In this EM Cases episode on Pediatric Procedural Sedation with Dr. Amy Drendel, a world leader in pediatric pain management and procedural sedation research, we discuss how best to manage pain and anxiety in three situations in the ED: the child with a painful fracture, the child who requires imaging in the radiology department and the child who requires a lumbar puncture. Without a solid understanding and knowledge of the various options available to you for high quality procedural sedation, you inevitably get left with a screaming suffering child, upset and angry parents and endless frustration for you. It can make or break an ED shift. With finesse and expertise, Dr. Drendel answers such questions as: What are the risk factors for a failed Pediatric Procedural Sedation? Why is IV Ketamine preferred over IM Ketamine? In what situations is Nitrous Oxide an ideal sedative? How long does a child need to be observed in the ED after Procedural Sedation? Do children need to have fasted before procedural sedation? What is the anxiolytic of choice for children requiring a CT scan? and many more…
Written Summary & blog post by Michael Kilian, edited by Anton Helman, February 2016
Cite this podcast as: Drendel, A, Helman, A. Pediatric Procedural Sedation. Emergency Medicine Cases. February, 2016. https://emergencymedicinecases.com/pediatric-procedural-sedation/. Accessed [date].
Bridging Analgesics: Triage to Procedural Sedation
Your initial approach to pain control when the patient hits the ED door will depend on severity of pain. For presentations of severe pain, intranasal fentanyl is a recommended first line agent as it is fast and easy to administer, avoids requiring cooperation with oral medications, and provides reliable analgesia that has been shown to be equivalent to intravenous morphine. For mild to moderate pain, consider oral agents such as ibuprofen, which has been shown to be more effective than acetominophen for pain control in orthopedic injuries in children.
Intranasal (IN) Fentanyl
A general rule of thumb for dosing IN fentanyl is twice the IV dose.
Tips to increase your success with intranasal fentanyl and other IN medications:
Avoid intranasal medications in children with obviously congested nares since absorption will decrease and dosing will be unreliable
Choose the highest concentration formulation of fentanyl as this will allow you to use a smaller volume
Use BOTH nostrils for volumes over 0.3 ml to double the absorptive surface and reduces runoff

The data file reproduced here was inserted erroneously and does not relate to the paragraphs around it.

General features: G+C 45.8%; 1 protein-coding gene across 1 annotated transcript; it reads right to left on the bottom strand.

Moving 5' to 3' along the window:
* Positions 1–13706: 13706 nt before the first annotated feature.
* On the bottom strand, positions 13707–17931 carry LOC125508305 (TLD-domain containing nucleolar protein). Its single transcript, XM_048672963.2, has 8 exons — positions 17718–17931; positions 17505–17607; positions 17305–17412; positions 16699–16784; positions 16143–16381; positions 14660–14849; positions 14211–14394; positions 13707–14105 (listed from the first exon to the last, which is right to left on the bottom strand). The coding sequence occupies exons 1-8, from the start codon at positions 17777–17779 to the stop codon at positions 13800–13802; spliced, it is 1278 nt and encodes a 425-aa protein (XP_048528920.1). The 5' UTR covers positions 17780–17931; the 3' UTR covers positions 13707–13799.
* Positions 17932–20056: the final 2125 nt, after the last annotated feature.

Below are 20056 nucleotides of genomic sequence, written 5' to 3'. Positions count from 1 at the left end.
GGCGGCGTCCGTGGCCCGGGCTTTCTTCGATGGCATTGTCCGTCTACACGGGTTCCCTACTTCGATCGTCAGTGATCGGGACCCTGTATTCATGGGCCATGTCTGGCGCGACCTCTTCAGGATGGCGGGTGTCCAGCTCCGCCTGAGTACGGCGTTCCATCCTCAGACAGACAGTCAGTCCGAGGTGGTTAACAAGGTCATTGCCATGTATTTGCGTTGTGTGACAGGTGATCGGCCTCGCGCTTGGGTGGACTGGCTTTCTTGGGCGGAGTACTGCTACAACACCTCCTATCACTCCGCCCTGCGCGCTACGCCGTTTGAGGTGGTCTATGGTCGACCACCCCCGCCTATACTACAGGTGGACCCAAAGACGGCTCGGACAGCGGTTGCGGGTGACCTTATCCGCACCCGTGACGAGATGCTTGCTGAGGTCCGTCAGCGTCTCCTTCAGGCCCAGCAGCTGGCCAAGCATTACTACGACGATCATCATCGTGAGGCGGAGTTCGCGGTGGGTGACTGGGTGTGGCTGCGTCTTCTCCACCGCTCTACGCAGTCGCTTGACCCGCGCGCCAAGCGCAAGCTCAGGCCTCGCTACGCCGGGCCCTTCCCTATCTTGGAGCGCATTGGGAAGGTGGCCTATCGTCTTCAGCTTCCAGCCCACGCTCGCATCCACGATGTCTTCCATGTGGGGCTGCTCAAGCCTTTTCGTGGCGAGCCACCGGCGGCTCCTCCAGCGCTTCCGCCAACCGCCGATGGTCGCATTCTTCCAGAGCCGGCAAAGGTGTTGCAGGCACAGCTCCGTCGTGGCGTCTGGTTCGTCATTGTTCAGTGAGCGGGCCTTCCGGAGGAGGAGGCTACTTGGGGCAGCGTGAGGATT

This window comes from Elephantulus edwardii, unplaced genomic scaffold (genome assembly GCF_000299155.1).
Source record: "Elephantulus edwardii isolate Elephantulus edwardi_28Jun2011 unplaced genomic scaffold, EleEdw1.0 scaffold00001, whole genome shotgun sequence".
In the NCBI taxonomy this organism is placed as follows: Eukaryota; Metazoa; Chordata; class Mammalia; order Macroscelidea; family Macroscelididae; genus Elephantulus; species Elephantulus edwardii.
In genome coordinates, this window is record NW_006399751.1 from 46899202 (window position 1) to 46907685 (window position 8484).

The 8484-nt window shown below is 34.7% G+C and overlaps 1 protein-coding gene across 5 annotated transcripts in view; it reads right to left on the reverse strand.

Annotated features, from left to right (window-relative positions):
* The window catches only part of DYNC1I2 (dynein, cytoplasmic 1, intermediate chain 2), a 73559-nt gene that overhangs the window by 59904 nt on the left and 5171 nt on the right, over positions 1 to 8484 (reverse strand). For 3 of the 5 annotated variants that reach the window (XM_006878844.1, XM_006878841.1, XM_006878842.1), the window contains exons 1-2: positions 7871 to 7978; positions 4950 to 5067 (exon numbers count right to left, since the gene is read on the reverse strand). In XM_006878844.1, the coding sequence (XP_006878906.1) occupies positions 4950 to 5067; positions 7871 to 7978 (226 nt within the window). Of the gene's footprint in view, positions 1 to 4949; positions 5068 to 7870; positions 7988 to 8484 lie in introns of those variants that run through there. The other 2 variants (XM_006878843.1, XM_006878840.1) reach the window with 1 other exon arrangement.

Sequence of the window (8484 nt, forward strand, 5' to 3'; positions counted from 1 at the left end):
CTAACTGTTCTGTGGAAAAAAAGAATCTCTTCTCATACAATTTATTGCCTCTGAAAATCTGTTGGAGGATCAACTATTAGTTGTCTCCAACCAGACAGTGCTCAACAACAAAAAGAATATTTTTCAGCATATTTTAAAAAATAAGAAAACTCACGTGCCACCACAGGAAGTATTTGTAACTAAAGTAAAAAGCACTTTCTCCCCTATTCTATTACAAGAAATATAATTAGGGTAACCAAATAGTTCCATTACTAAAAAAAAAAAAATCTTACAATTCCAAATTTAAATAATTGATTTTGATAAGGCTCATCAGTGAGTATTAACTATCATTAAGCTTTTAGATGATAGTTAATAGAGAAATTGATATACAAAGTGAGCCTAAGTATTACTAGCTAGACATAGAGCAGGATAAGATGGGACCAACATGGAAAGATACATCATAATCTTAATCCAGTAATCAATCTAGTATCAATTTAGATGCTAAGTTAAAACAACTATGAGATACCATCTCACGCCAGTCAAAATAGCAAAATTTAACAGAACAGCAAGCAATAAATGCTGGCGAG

Consider administering an oral analgesic concurrently for continued pain management after the Fentanyl has worn off
Respiratory depression is rare with correct dosing, however naloxone is also effective intranasally, if needed, as a reversal agent
Instruct the child to take deep breath in “like smelling a flower”
For guidance around use of intranasal medications we recommend www.intranasal.net. This resource provides evidence-based recommendations for a variety of applications of intranasal medication including pain control, sedation and seizure management.
Distraction Techniques for Pediatric Procedural Sedation
There is good evidence to support the use of distraction techniques to help decrease the child’s anxiety and pain experience during a procedure. Familiar faces and various technological devices such as smartphones and tablets may be effective at calming the child and can help move things along more smoothly.
As in the adult population, every procedural sedation must begin with a focused history to help you plan your sedation. Any history of procedural sedation and details surrounding their experience and effects will be important in planning which agents you employ. In the past medical history, be sure to screen specifically for asthma, viral respiratory infections and obstructive sleep apnea as these are important risk factors for complications. Reviewing the allergies and potential medication interactions will also influence what agents you use. Perform a thorough physical exam for high risk airway features as well as cardiorespiratory exam.
Is Fasting Required Prior to Pediatric Procedural Sedation?
It is helpful to know when the patient had their last meal but there is not a lot of research that supports mandatory fasting to prevent complications of aspiration in procedural sedation. A large study addressing this question found no difference in adverse events in children who had been fasting 2, 4, 6 or 8 hours. A conservative approach based on The American Society of Anesthesiologists fasting guidelines would be to wait 3-4 hours after their last meal but there is no indication to wait if you need to urgently perform a procedure.
Emesis is a known side effect of ketamine. There is evidence to support the use of ondansetron in conjunction with ketamine to reduce the risk of emesis (NNT= 9) . If you are really concerned about the risk of vomiting, consider using propofol for your sedation as it has a lower risk of vomiting with subsequent aspiration than ketamine.
Preparation for Pediatric Procedural Sedation
Remember that anatomical differences in children compared to adults, render them more prone to airway obstruction.
Perform an equipment check to ensure that the following equipment is working:
Capnography (has been shown to detect apnea sooner than pulse oximetry; if capnography is not available use direct visualization of the chest wall to monitor for apnea)
Position the child appropriately (avoid supine position when possible) in a monitored setting and have extra help available in the room. Ideally, one nurse dedicated to monitoring the vital signs of the child.
A study by Grunwell et al. of 8000 children identified risk factors for a failed pediatric sedation (hypoxia or apnea) outside the operating room:
Sleep apnea or history of snoring
Age > 7 years
History of upper respiratory tract infection
American Society of Anesthesiologists class 2 or greater
Family Presence During Pediatric Procedural Sedation